Dr. Don Colbert – A few new studies are shaking up the COVID-19 infection numbers and causing quite a stir among analysts. These surveys, which were performed on the opposite ends of the country, suggest that many more people have already been infected with COVID-19. Many of the infected participants were either asymptomatic or very mildly symptomatic and did not know they had it (1). The numbers may suggest that our population immunity is growing, and the death rate is much smaller than previously thought. Could you be one of the ones who have already been infected with COVID-19?
Here are the details of the preliminary surveys, the critiques of the science behind them, and what they suggest as more and more evidence mounts to help us understand COVID-19.
3 Studies to Estimate How Many Have Already Been Infected with COVID-19
In Santa Clara County, which has a population of 1.9 million, researchers studied the blood serum of 3300 participants (2718 adults and 612 children) to detect COVID-19 antibodies. These antibodies are detected if a person has been infected with COVID-19, whether the virus is currently active or not.
Based on the positive antibody tests, 2.49% and 4.1% of this population have been infected.
And, this makes some sense. Since tests have been in very short supply, and the vast majority of those tested have been high-risk or had moderate to severe symptoms, it’s quite possible that many people with a much milder or no symptoms have had it without being counted.
California Study #2. The University of Southern California (USC)
In Los Angeles County, which has a population of 10 million, researchers found that 2.8% to 5.6% of those tested were positive for COVID-19 antibodies. This was 28-55 times more than the incidence that has been calculated from positive tests by health officials.
New York Study
Three thousand people were also tested at random in New York to estimate the actual infection rate. Public health officials found that 21% from New York City tested positive, 17% on Long Island, 12% in Wescheckter and Rockland Countries, and less than 4% in the rest of the state.
The participants were found at grocery stores and big-box stores. The blood samples were tested over 2 days, using tests the state felt confident in as reliable.
If these numbers are extrapolated throughout the state, as many as 2.7 million may have already had COVID-19 without knowing it.
Critiques and Shortcomings of the Studies
Of course, there’s a gold-standard for studies, with double-blind controls, calculations to adjust for variables, and comparisons to previous studies.
All of this is difficult in real-time science, with a deadly novel virus on the loose.
- Motivated participants. The Santa Clara participants were recruited with Facebook ads. They were motivated to get out and get tested, which may mean they suspected they had had the disease. On the other hand, the New York participants were out shopping, which may mean they were not fearful of being infected and spreading the disease.
- Population Control. The population of participants in the Stanford study was not controlled for age or race. The USC study used a firm to recruit participants, and it did represent the ethnicity of the population well. The New York study gathered participants at random, and not based on population age or ethnicity.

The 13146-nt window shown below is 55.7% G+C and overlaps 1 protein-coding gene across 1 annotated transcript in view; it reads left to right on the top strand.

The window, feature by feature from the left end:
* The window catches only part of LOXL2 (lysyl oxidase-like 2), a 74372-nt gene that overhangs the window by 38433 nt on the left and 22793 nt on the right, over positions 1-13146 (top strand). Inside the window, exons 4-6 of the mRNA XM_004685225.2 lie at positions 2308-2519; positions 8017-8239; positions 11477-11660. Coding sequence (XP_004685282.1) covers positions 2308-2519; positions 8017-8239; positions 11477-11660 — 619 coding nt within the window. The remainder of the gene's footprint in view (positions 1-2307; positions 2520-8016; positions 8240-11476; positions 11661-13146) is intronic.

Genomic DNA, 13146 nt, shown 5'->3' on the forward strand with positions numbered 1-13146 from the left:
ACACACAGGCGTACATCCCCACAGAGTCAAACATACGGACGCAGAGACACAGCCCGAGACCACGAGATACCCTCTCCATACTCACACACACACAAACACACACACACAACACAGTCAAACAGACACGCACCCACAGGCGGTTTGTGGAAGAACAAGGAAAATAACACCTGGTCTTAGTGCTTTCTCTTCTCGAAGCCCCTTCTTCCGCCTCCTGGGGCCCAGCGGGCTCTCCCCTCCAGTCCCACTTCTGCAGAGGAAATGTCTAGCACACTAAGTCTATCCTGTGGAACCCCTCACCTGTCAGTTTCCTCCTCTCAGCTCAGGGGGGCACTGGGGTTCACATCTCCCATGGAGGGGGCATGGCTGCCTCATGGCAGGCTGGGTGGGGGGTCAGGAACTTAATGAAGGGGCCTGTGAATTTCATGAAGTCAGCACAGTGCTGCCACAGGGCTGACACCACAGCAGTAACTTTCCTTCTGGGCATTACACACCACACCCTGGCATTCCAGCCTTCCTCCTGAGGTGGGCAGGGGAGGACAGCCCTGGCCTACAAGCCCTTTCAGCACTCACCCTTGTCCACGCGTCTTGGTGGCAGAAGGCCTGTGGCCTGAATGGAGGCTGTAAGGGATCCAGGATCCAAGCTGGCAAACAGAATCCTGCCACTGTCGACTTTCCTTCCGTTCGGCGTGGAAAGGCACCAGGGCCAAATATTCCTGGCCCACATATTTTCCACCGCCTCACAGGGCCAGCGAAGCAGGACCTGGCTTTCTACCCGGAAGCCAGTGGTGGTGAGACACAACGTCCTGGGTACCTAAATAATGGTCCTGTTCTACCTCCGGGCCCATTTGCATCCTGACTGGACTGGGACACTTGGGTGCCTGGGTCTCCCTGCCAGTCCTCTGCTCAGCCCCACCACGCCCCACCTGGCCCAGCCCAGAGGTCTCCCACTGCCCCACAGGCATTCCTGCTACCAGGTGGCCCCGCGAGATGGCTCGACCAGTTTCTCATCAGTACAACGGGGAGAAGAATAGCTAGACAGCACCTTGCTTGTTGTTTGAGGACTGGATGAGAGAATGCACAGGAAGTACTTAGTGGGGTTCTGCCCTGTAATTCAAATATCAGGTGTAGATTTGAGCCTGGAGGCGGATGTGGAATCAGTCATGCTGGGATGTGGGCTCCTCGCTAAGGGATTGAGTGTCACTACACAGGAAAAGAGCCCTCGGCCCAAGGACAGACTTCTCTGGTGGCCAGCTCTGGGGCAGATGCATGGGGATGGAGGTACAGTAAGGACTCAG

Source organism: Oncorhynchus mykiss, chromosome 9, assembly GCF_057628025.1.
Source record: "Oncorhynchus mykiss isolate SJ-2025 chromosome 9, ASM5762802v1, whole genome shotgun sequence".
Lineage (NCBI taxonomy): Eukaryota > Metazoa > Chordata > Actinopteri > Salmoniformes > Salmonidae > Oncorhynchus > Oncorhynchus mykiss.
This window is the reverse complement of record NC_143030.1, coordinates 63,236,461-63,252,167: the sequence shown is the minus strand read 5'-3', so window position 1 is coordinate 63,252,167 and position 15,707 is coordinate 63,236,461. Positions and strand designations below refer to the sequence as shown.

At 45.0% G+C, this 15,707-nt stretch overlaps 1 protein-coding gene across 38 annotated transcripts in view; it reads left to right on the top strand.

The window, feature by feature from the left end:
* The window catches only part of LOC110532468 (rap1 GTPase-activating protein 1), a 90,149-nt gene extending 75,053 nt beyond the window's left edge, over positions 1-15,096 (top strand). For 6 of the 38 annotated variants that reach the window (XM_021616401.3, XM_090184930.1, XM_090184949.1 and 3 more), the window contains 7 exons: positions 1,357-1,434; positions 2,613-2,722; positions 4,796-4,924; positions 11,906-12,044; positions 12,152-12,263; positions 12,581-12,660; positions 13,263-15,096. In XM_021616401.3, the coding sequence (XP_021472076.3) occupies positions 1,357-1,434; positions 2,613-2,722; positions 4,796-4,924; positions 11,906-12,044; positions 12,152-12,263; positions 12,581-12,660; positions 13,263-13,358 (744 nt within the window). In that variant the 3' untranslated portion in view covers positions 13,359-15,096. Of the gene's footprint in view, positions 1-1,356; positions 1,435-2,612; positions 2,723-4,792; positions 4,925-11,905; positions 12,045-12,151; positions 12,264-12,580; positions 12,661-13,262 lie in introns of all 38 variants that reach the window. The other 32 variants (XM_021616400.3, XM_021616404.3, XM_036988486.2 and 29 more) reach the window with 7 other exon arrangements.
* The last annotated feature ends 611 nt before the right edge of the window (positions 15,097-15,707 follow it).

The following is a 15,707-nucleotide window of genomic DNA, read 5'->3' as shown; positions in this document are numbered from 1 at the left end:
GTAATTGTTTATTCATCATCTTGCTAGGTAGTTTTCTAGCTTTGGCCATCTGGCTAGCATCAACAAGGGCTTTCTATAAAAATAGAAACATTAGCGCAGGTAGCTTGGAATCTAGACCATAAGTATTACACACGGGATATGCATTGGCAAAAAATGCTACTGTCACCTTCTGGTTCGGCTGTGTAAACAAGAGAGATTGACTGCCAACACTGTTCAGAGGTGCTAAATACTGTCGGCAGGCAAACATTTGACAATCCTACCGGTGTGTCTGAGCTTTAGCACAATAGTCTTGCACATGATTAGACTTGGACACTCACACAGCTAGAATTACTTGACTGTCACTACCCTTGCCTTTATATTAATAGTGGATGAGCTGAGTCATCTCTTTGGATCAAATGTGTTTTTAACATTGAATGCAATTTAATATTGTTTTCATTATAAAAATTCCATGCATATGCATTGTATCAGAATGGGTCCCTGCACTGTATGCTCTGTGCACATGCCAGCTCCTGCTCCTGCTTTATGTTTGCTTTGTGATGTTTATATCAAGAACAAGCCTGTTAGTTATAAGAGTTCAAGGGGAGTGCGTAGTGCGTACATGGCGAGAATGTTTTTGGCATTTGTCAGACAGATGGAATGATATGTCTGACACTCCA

- These studies have not been published or peer-reviewed. The Stanford study is considered a pre-review, and the USC results were simply stated in a press release.
- The tests themselves have not been FDA-approved, and may not be as sensitive to the antibodies as needed for a reliable conclusion. However, the officials and researchers using them were confident in their results.
- Small sample sizes. Great studies typically have very large sample sizes. These studies and surveys only represented a few thousand people.
- Inconclusive. It’s difficult to derive conclusions from these studies based on small sample size and the difficult-to-reach herd immunity numbers likely needed. It’s been estimated that 67% of the population is needed for herd immunity of COVID-19(2).
These shortcomings are serious and need to be noted when looking at these studies. However, in a time when quick science and decision-making are warranted, even less-than-optimal studies can shed light.
Could You Have Already Been Infected with COVID-19?
Could you have already been infected with COVID-19? Maybe. It’s possible that 3%-21% of the population in different areas has been infected.
However, it’s very difficult to say based on symptoms. During the first few months of the year, many people experience respiratory symptoms from colds, cases of flu, other respiratory infections, allergens, and more.
The most common COVID-19 symptoms continue to be respiratory-related, along with headaches, muscle aches, fatigue, possible digestive issues, and recently reported discoloration of fingers and toes in children.
But, since the majority of cases may be asymptomatic, these symptoms are not necessary to indicate possible infection. It is possible that you have already been infected with COVID-19. Until widespread testing is available, we can only speculate and continue to gather data.
We are getting new information daily on the novel virus COVID-19. While these studies are not fool-proof, they are mounting. They may give us enough data to make smart decisions as we move forward as a country, especially as many head back to work. Or, they may give us the wrong information. Time will tell. They are interesting nevertheless and may offer some hope that immunity is growing and the risk of death is lower than first believed.
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